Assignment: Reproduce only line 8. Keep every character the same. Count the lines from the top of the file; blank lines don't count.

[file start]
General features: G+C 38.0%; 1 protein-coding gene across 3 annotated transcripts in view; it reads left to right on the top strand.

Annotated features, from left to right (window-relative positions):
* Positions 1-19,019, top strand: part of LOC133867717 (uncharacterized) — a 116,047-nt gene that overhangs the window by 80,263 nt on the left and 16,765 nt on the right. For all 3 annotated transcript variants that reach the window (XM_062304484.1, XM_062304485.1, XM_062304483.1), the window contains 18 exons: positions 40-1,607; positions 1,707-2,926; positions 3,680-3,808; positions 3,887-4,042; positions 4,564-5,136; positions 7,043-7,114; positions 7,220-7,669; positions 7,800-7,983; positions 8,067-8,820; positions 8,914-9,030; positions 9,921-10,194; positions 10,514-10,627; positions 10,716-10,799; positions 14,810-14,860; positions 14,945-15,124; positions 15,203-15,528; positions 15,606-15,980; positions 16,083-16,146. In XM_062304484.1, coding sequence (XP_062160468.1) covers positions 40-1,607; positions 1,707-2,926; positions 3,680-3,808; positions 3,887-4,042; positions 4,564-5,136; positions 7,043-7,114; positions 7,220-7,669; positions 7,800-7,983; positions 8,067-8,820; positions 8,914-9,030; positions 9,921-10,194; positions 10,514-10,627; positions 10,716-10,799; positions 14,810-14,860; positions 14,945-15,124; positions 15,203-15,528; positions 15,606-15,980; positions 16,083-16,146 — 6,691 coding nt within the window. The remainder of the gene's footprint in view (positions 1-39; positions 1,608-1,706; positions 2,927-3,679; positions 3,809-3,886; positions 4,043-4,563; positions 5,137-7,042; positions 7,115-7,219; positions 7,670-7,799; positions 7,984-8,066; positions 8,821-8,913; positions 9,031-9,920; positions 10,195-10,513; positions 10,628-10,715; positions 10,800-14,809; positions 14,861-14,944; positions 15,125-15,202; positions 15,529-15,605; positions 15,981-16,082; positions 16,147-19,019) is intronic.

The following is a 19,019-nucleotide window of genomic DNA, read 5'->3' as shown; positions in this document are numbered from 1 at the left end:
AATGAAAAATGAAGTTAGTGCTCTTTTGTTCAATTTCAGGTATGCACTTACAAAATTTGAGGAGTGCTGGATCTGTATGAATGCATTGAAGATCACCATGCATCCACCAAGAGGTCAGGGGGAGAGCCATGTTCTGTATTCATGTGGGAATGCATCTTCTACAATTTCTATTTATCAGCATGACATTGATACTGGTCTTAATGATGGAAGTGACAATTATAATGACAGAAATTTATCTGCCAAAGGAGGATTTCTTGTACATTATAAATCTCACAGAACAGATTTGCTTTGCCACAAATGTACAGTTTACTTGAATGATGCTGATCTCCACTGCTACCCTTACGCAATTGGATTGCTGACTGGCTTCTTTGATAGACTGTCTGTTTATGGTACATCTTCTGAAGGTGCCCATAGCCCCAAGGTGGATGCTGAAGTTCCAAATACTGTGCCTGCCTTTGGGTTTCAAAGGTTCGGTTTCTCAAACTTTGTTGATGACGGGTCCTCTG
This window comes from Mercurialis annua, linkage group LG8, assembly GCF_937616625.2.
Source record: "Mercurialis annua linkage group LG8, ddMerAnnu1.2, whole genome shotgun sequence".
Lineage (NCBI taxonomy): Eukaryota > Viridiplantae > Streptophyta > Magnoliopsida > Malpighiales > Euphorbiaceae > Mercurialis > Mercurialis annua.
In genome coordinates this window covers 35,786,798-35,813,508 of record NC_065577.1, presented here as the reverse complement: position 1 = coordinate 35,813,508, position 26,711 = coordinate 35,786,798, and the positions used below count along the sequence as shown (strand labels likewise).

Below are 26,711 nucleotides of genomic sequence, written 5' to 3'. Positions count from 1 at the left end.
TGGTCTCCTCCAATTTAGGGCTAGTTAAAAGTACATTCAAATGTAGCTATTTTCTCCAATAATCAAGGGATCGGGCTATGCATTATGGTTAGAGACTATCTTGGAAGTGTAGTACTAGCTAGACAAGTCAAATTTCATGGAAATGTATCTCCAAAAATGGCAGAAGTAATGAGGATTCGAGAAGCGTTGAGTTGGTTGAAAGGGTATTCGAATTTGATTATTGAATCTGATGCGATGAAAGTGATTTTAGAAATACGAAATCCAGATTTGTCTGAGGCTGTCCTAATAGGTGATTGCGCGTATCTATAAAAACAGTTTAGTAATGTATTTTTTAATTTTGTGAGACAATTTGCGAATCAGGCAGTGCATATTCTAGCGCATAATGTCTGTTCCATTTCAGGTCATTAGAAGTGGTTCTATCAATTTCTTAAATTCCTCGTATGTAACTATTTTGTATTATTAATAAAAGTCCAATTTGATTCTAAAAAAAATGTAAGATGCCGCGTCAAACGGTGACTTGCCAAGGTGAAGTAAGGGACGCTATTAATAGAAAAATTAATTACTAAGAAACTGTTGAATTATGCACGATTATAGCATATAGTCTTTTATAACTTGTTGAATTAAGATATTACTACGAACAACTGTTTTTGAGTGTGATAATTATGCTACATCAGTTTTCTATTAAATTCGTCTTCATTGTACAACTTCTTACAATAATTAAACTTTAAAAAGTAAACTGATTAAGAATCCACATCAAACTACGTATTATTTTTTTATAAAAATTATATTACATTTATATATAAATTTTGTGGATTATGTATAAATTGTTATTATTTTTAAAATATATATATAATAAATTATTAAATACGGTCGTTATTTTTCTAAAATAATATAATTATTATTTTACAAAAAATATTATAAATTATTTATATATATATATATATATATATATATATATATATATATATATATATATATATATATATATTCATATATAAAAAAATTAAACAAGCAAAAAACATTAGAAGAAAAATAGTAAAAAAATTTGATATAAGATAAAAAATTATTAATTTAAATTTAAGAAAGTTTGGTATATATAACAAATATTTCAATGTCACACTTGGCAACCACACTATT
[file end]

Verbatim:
Lineage (NCBI taxonomy): Eukaryota > Viridiplantae > Streptophyta > Magnoliopsida > Malpighiales > Euphorbiaceae > Mercurialis > Mercurialis annua.